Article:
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Diverse experience in Air Force leads to career in global health engagement

  • Published
  • By Marisa Cole
The path taken by Lt. Col. Ruben Matos demonstrates just what it takes to build a career in global health engagement in the Air Force Medical Service. He is a native of Puerto Rico, fluent in Spanish, and recently assumed the Deputy Director position of the AFMS’ International Health Specialist program. His career path is a strong example of how a diverse experience in the Air Force contributes to a successful career in the type of work that IHS team members do.

Matos calls his entrance into the service somewhat “atypical” since he earned his bachelor’s in Biology and master’s in Health Policy Management prior to joining the Air Force.

He joined the Air Force Reserve, launching what would be a diverse career for Matos as a Medical Service Corps officer, filling roles such as: Aeromedical Evacuation Liaison Team officer and Aide de Camp, Deputy Commander, U.S. Special Operations Command.  His experiences in the Air Force Reserves made him realize he wanted to make a career out of his military service, so he applied and was selected to transfer to active duty status.  Soon, he was on his way to new positions ranging from administrator of the Air Force School of Aerospace Medicine to chief of Health Professions Recruiting.

The highlight of his military career came in February 2003 when  he deployed in support of Operation Iraqi Freedom. Matos served as the Expeditionary Medical Support Squadron Commander and Administrator at the 332nd Expeditionary Medical Group at Tallil Air Base in Nasiriyah, Iraq, where he confirmed how critically important it is for all of the Services to work together. IHS team members are sometimes called to work across the different Services, as well as with various civilian government agencies, non-governmental organizations and most importantly with Partner Nations. The ability to build strong relationships is the core of what IHS team members do.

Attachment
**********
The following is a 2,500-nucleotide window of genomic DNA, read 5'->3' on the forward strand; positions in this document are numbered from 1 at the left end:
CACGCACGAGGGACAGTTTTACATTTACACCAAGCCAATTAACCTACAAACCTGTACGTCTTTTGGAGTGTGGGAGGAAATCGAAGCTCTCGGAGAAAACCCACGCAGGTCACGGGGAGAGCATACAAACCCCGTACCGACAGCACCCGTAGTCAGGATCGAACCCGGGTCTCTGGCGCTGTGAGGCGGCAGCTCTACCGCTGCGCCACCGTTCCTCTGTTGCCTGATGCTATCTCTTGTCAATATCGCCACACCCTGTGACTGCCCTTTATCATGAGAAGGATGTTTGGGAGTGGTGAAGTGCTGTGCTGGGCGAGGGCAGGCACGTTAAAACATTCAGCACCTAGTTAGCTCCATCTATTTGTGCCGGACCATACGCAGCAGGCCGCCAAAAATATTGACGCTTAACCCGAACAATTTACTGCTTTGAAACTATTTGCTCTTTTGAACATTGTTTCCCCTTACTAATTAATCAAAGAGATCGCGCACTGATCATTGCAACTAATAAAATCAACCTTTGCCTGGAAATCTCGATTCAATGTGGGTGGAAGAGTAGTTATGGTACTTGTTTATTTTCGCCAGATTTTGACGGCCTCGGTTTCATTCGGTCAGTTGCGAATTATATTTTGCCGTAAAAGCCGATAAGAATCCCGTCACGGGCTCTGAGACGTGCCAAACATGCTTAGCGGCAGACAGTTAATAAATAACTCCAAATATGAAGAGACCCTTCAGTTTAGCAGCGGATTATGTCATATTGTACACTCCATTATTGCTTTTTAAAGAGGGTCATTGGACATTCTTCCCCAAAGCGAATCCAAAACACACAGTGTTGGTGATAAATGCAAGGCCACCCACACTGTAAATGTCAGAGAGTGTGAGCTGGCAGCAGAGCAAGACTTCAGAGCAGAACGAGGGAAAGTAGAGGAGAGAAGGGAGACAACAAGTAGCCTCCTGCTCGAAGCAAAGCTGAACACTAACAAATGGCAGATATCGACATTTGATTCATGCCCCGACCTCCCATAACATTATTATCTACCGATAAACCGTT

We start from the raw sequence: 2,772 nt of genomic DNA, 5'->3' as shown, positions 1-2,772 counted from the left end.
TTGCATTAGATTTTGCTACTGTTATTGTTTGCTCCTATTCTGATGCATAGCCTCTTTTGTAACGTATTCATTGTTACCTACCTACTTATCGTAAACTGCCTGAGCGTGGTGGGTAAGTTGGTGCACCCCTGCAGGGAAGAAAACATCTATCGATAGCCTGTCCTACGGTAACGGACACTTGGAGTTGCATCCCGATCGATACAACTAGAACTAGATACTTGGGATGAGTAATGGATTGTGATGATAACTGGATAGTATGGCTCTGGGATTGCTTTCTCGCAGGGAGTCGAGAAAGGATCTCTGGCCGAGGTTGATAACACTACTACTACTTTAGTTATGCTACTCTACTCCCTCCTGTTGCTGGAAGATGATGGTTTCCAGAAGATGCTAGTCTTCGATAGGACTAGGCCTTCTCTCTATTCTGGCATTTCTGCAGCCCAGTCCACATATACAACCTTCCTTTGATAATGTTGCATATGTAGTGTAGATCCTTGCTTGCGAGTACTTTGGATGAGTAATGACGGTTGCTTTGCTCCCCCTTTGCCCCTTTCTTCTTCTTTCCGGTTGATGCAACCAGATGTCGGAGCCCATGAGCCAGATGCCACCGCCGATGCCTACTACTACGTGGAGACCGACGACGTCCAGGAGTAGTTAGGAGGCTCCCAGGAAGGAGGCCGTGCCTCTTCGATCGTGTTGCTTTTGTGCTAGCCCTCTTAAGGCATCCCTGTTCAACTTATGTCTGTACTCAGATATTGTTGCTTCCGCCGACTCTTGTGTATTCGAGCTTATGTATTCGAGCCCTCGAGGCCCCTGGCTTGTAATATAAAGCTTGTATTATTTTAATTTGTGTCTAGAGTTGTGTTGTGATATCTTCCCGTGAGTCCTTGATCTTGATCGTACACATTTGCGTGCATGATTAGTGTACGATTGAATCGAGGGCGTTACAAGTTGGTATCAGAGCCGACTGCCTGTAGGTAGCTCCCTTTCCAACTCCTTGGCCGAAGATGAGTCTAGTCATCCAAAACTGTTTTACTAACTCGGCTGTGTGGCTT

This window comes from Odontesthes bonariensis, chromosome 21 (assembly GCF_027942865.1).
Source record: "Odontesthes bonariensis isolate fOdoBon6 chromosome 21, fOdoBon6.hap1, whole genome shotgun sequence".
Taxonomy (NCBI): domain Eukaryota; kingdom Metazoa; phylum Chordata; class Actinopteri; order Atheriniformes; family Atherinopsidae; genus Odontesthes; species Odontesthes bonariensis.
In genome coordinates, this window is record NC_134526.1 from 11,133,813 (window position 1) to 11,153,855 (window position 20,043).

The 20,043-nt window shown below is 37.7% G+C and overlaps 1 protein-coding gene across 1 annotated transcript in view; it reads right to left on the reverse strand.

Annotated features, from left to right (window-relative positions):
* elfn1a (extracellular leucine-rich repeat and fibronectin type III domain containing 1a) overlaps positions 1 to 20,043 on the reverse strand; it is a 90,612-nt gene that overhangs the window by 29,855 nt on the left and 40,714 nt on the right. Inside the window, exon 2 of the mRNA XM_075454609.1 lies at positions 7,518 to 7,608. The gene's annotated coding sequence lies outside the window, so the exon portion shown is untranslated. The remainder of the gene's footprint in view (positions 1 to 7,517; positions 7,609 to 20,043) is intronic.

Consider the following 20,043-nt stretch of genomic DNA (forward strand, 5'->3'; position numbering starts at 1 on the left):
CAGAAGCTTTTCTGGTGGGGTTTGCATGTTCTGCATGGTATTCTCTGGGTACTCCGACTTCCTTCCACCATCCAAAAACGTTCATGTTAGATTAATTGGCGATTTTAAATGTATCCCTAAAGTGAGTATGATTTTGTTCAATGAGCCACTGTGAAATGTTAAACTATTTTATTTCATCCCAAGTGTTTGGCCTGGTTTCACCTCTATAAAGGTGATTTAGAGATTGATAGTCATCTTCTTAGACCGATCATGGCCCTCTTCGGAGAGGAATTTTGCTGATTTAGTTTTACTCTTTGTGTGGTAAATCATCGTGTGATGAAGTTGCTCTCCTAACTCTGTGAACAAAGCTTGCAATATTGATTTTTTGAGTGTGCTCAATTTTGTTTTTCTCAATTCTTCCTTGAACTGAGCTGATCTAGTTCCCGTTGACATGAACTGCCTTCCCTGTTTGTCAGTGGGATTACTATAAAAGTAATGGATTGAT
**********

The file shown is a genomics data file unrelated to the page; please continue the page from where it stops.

Matos got his first true taste of what it takes to be an IHS team member when he returned from his deployment to the Office of the Command Surgeon at Headquarters, U.S. Southern Command as the Air Force Medical Planner. In that position he worked side-by-side with IHS team members planning missions, exercises, and contingencies throughout the year. He often went on missions to Central and South America, working with Partner Nations and their Ministers of Health, evaluating their healthcare systems. These assessments were sometimes week-long missions in which Matos would make site visits to hospitals, talk to healthcare professionals, work with local Ministers of Health, and review the military medical system as well as the civilian healthcare system. He would sometimes brief the senior U.S. representatives in the partner nations on his assessment and produce a medical evacuation plan.